Good morning! Time for a poem again! (Want more? Click here.)
So Hurricane Irene didn’t turn out as bad as anticipated, and a lot of people have been getting pretty snarky about all the preparation being for nothing. But as the death toll climbs to 20 people, I think now would be a good time to show a little gratitude for being alive, and it is in this spirit that I offer the poem below.
“What the Living Do,” the title poem of a book by the same name, was written by American poet Marie Howe in 1998. The poem, and the collection as a whole, served as an elegy to her brother John who passed away of AIDS in 1989 and is referenced in the poem.
For me, this poem is a reminder to see the beauty in the everyday moments – the basic comings and goings of errands and necessities, chores and minor catastrophes – because these minutes and hours add up to the days of one’s life. There are so many things in this world to want, but sometimes just being alive is enough.
“What the Living Do”
Johnny, the kitchen sink has been clogged for days,
some utensil probably fell down there.
And the Drano won’t work but it smells dangerous, and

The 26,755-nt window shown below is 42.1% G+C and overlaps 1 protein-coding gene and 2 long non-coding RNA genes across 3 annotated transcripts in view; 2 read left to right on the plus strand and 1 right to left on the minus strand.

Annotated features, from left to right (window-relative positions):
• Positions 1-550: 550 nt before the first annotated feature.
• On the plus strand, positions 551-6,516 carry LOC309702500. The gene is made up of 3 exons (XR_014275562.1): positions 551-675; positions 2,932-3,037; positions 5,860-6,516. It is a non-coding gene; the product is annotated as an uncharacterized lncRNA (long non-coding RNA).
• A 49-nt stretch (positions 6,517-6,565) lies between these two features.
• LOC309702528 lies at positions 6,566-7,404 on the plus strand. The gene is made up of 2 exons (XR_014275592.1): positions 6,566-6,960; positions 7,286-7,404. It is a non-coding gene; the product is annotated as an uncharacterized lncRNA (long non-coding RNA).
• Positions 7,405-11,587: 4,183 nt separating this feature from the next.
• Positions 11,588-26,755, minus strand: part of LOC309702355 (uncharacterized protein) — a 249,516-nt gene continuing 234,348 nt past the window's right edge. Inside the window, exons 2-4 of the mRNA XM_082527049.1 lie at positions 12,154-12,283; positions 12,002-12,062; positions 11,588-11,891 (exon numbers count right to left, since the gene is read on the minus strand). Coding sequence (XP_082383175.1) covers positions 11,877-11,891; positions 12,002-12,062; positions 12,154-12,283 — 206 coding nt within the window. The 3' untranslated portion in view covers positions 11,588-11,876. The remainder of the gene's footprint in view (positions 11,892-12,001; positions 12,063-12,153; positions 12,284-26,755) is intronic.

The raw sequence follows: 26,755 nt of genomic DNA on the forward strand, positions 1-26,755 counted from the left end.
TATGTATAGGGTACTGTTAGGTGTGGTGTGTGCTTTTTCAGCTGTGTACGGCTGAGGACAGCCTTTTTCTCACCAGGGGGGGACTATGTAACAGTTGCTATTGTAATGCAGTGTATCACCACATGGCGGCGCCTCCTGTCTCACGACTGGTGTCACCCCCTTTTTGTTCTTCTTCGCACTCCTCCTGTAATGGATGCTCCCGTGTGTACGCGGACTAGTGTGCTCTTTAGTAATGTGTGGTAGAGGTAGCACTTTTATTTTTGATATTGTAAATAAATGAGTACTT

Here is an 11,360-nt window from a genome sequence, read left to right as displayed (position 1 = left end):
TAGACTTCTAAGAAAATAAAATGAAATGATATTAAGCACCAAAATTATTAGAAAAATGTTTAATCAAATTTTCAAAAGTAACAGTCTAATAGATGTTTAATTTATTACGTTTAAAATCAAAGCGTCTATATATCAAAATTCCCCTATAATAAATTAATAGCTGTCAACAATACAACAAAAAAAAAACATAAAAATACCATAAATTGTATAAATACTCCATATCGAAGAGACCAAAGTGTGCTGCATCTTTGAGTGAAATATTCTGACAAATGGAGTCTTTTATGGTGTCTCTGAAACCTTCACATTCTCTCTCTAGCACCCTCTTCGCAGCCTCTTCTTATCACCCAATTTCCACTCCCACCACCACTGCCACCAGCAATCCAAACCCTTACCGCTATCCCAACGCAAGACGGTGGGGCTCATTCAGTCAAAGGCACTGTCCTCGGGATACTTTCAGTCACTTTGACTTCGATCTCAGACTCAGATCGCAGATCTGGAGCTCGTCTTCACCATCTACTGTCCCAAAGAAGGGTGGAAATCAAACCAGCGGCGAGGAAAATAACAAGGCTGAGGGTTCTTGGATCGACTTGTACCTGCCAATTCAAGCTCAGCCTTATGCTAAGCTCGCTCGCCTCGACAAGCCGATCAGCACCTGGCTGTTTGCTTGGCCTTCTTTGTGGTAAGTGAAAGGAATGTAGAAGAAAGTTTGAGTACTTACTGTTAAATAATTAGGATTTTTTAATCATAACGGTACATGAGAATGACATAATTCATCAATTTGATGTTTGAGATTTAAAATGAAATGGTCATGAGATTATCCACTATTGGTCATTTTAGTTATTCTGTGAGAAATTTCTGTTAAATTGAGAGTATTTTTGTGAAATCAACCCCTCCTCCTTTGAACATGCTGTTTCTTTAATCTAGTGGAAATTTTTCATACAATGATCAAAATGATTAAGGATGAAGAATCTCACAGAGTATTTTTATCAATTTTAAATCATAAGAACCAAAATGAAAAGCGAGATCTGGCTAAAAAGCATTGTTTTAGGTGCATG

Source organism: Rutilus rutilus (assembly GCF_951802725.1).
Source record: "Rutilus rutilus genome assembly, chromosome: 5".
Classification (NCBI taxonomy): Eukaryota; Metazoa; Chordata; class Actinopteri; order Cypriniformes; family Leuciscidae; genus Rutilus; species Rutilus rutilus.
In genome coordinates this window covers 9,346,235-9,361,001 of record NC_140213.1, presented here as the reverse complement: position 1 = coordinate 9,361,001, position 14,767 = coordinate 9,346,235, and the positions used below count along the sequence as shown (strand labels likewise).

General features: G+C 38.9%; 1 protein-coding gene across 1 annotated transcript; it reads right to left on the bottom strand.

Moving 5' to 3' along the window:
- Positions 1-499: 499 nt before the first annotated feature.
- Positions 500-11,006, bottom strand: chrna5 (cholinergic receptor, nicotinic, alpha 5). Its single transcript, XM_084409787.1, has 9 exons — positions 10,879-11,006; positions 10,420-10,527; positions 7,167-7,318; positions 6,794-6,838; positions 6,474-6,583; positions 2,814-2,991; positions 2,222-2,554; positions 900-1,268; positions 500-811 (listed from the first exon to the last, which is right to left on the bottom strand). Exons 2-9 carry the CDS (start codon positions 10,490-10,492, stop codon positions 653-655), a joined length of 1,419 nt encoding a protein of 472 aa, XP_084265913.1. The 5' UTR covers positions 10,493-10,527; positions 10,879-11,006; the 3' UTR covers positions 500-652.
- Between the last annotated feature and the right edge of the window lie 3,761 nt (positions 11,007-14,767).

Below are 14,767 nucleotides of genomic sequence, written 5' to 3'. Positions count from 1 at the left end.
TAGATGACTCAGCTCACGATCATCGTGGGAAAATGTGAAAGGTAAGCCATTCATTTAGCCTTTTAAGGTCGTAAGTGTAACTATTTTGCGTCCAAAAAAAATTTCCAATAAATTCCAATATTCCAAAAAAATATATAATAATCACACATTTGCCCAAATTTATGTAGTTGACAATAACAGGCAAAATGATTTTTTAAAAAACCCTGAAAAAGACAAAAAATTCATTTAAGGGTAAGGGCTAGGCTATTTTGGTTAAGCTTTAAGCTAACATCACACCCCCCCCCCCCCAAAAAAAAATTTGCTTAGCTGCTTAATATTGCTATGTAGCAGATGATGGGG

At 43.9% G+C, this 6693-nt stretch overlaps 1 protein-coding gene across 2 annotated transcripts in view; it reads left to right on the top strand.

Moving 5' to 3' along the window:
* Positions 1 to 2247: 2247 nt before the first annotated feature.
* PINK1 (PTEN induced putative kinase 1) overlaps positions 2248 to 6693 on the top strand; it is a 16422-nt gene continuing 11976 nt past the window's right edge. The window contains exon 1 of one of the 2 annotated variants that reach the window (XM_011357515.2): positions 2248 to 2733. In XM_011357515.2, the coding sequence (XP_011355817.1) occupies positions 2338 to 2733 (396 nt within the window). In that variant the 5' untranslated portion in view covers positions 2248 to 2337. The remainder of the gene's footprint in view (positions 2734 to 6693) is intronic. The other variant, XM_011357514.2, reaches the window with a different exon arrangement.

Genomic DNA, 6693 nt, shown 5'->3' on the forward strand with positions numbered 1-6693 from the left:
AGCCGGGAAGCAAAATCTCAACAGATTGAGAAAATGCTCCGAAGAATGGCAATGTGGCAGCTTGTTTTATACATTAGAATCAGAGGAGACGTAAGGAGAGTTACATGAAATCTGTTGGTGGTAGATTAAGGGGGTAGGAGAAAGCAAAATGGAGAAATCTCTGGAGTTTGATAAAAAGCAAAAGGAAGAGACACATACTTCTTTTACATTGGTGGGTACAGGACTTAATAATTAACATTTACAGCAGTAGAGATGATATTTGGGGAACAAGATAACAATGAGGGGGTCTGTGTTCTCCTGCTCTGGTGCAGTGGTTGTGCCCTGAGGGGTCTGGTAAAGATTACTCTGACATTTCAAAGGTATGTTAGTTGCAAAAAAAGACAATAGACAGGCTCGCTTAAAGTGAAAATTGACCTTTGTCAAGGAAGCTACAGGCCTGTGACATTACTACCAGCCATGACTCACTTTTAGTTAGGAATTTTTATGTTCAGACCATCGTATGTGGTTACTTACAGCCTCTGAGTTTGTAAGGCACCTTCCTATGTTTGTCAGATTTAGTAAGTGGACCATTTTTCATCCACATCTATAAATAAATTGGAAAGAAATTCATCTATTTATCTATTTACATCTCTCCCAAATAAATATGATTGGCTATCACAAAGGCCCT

the crusty dishes have piled up
waiting for the plumber I still haven’t called. This is
the everyday we spoke of.
It’s winter again: the sky’s a deep headstrong blue, and the sunlight
the open living room windows because the heat’s on too high in
here, and I can’t turn it off.
For weeks now, driving, or dropping a bag of groceries in the
street, the bag breaking,
I’ve been thinking: this is what the living do. And yesterday,
hurrying along those
wobbly bricks in the Cambridge sidewalk, spilling my coffee down
my wrist and sleeve,
I thought it again, and again later, when buying a hairbrush: This
Parking. Slamming the car door shut in the cold. What you called
What you finally gave up. We want the spring to come and the
winter to pass. We want
whoever to call or not call, a letter, a kiss – we want more
and more and then more of it.
But there are moments, walking, when I catch a glimpse of
myself in the window glass,
say, the window of the corner video store, and I’m gripped by a
cherishing so deep
for my own blowing hair, chapped face, and unbuttoned coat
that I’m speechless:
I am living, I remember you.
What did you think?
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